The job market, like the wilderness, can seem cruel. Positions open up and people desperately claw themselves over others for the chance of moving up, but of the many dozens or even hundreds of candidates for a given position, only one will rise to the top.
It’s a brutal world out there, and if you really want to succeed, you have to pull out all the stops. Core to doing this well is knowing exactly what companies are looking for when hiring in the cut-throat world of accounting and finance.
Thankfully, that’s what this article is all about. We’ll run through some of the key qualities you should demonstrate on your CV and in your interview, thus giving you the edge you just might need to land the job of your dreams.
One of the most important things is to not lose your humanity in an effort to strive for the best. What this means in professional terms is that you need to demonstrate your strong ethical commitment. Employers want an accounting candidate whose moral compass is unwavering and solid.
As the person responsible for filtering through much of your company’s finances, there’s a lot riding on your shoulders. Your company’s shareholders, managers, team members, and many others depend on you to present accurate financial reports and statistics. There’s no flexibility here. Legally and morally, you need to do the right thing. So, make this clear in your resume and interview.
Let it speak to your strong ethical principles and guidelines. If you get to the interview stage, make sure to share a story about how you resolved an ethical dilemma in a way that was positive to all concerned. This is the foundation upon which all else will be built.
You want to have confidence. For the same reasons of having responsibility over the financial backbone of the company, employers looking for finance professionals will want someone who is assertive and assured in their ability.
They want to hire someone with self-confidence because if you need to come up with hard financial figures, they must rely on you to give it to them straight, not in a way where you’re wavering all over the place.
Of course, there’s a fine line to walk here. Don’t play into the frat-bro finance stereotype with an overly cocky demeanor or even full-blown arrogance. You want confidence, but balanced out with humility and gratitude for the many opportunities in your life that opened the door to where you are today. So, in practice, this means remaining poised during the interview, displaying strong body language, cutting out filler words, and offering a strong handshake and direct eye contact.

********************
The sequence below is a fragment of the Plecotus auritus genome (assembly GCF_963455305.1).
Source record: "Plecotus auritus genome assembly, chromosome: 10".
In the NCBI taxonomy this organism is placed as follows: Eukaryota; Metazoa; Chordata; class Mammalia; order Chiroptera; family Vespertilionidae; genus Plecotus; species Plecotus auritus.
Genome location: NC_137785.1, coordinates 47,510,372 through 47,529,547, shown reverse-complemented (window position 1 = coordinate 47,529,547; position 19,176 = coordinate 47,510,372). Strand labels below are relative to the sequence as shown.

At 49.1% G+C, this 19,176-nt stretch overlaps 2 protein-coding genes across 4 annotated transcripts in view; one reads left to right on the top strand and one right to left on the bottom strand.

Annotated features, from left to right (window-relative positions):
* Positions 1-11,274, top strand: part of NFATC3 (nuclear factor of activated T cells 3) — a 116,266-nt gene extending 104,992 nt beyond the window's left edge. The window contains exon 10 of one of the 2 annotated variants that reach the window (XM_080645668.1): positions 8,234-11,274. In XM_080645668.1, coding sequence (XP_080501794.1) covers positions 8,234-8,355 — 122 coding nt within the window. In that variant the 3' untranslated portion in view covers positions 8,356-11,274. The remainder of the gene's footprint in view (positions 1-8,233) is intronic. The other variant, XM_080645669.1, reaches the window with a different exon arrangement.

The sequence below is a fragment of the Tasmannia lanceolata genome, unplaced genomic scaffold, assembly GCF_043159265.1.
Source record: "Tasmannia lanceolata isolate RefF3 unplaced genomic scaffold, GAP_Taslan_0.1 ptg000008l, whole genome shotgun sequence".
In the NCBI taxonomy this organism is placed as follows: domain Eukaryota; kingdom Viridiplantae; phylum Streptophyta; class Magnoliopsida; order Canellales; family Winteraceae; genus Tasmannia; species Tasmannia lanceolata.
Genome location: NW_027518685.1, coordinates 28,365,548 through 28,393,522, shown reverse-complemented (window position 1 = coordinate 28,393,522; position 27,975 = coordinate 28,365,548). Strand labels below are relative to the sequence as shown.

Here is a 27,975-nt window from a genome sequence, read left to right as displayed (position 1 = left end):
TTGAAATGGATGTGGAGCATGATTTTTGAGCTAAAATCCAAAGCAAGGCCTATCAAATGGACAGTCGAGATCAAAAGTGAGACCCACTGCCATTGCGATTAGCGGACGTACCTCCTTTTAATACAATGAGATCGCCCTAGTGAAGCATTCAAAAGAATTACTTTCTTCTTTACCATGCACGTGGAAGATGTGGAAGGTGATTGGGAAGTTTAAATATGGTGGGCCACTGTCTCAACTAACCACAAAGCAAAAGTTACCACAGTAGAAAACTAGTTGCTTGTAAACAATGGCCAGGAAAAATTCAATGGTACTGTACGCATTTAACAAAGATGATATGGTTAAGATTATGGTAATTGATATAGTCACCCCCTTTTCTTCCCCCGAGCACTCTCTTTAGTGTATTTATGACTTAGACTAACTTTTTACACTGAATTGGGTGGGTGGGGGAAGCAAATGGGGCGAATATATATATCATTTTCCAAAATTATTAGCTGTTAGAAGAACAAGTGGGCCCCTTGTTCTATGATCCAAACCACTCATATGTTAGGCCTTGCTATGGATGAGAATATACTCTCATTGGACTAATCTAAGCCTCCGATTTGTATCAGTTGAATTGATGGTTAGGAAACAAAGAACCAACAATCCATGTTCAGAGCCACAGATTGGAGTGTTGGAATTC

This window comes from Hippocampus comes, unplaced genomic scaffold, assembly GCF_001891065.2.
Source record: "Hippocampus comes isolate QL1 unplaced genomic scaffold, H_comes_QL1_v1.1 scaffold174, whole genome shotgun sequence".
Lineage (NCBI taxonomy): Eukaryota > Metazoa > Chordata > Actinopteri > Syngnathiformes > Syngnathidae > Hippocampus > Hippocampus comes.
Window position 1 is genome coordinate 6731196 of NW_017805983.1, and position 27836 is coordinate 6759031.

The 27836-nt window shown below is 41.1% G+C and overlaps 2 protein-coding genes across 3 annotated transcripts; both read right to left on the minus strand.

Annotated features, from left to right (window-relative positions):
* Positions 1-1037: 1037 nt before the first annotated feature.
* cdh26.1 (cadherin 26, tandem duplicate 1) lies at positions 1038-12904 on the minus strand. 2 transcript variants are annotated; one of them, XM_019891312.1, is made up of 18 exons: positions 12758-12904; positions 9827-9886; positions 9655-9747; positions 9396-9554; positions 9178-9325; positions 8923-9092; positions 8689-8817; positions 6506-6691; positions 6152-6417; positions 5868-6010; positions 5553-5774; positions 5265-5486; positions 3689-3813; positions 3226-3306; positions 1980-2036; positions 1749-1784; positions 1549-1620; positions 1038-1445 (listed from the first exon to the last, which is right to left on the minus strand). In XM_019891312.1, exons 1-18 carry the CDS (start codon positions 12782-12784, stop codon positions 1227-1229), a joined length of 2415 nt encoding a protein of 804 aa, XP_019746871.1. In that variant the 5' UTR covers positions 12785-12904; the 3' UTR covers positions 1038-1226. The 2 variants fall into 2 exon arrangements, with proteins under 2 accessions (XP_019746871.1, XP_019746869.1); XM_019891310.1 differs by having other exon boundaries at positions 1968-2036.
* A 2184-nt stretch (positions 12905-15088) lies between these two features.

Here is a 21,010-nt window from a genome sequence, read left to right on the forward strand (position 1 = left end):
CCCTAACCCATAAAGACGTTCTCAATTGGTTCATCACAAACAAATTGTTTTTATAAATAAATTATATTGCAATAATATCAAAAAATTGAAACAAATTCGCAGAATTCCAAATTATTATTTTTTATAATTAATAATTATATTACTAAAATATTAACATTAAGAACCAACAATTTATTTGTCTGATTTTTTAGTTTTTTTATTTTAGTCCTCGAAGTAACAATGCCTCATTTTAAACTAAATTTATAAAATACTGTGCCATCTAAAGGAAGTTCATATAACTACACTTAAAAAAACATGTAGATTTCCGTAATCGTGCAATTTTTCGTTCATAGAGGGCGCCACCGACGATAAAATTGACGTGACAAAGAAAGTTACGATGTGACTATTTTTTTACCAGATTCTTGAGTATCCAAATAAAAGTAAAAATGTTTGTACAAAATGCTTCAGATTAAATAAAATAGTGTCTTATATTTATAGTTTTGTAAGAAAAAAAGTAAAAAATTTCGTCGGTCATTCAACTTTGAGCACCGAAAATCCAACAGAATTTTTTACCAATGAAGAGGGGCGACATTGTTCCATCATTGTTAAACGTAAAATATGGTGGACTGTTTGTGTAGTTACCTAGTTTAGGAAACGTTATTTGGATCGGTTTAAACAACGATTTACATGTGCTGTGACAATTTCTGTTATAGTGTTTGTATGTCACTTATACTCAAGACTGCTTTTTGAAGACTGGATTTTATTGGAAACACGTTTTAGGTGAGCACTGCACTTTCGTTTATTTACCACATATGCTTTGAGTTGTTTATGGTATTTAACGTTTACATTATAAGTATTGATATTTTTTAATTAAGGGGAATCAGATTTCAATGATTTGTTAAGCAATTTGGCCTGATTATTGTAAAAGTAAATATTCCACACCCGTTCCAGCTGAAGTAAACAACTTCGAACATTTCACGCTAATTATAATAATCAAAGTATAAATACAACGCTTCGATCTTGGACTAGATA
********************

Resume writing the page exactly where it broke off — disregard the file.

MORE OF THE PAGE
Attention to Detail
Also, very critical is your actual ability to do the job well. When poring through endless spreadsheets, you need to have an eye for detail.
So much of your job will likely require this careful attention to detail because it ties into nearly everything, including analyzing data, preparing reports, and communicating results. You need to be able to pore over huge chunks of data without losing the broader context, and without creating mistakes or overlooking certain numbers.
Even a small mistake here can cost the company thousands of hard-earned dollars, so on top of everything else you need to know, you have to have this essential skill down pat.
Another important skill to have is the ability to communicate in a clear and concise way. Unfortunately, even if you’re an accountant, you don’t live in a bubble isolated from the rest of your workplace.
In fact, like pretty much all roles today, you’ll be expected to be able to communicate your ideas eloquently and clearly. It’s critical that you convey different information to different stakeholders in ways that are understandable even to those without the encyclopedic knowledge of finance and numbers that you may have.
They expect you to take limited information and data, turn it into usable numbers, and then in turn share those numbers and what they mean clearly with others in the company. You thus need to be able to communicate with people at all levels of the organization and even, potentially, customers.
It’s okay to have a bit of social anxiety, but make efforts to reduce this and to showcase your personality and intellect. Remember your audience and remember the fundamentals.
Lastly, you want the knowledge to be a vital part of the organization. You should constantly ask yourself how you’re adding value to the company, as that’s really the final bottom line for pretty much anywhere you’ll work.
You’re not isolated. You’re part of a bigger puzzle, and you need to understand how your work impacts that larger superstructure around you. Realize how your financial analysis plays into the bigger picture and leverage that knowledge.
Show your ability to understand the company and your ability to use that understanding to partner with different departments. Examples and listed accomplishments in this sphere can work wonders!
So, there’s quite a lot to do when it comes to standing out from the pack. While this can be overwhelming, it can be useful to reframe. This isn’t a load of work to do, but rather a step in the journey to full self-actualization. Sure, it can be tough to learn about business and to shore up your communication skills, but this type of work and growth is the sort of thing that will give you lessons that you can carry with you for the rest of your long life.
Hopefully, this list has been of some help and interest to you in your search for a new job. It can be hard to figure out what exactly employers and organizations are looking for, but this should give you a strong start. If you want an even better starting point, it may be worthwhile to contact a professional recruiting firm like AHK Accounting Recruiters. As an accounting staffing agency in Toronto, we know how the hiring process works inside out and from beginning to end. We can be reached at 833-399-1663. Alternatively, try our easy-to-use website here.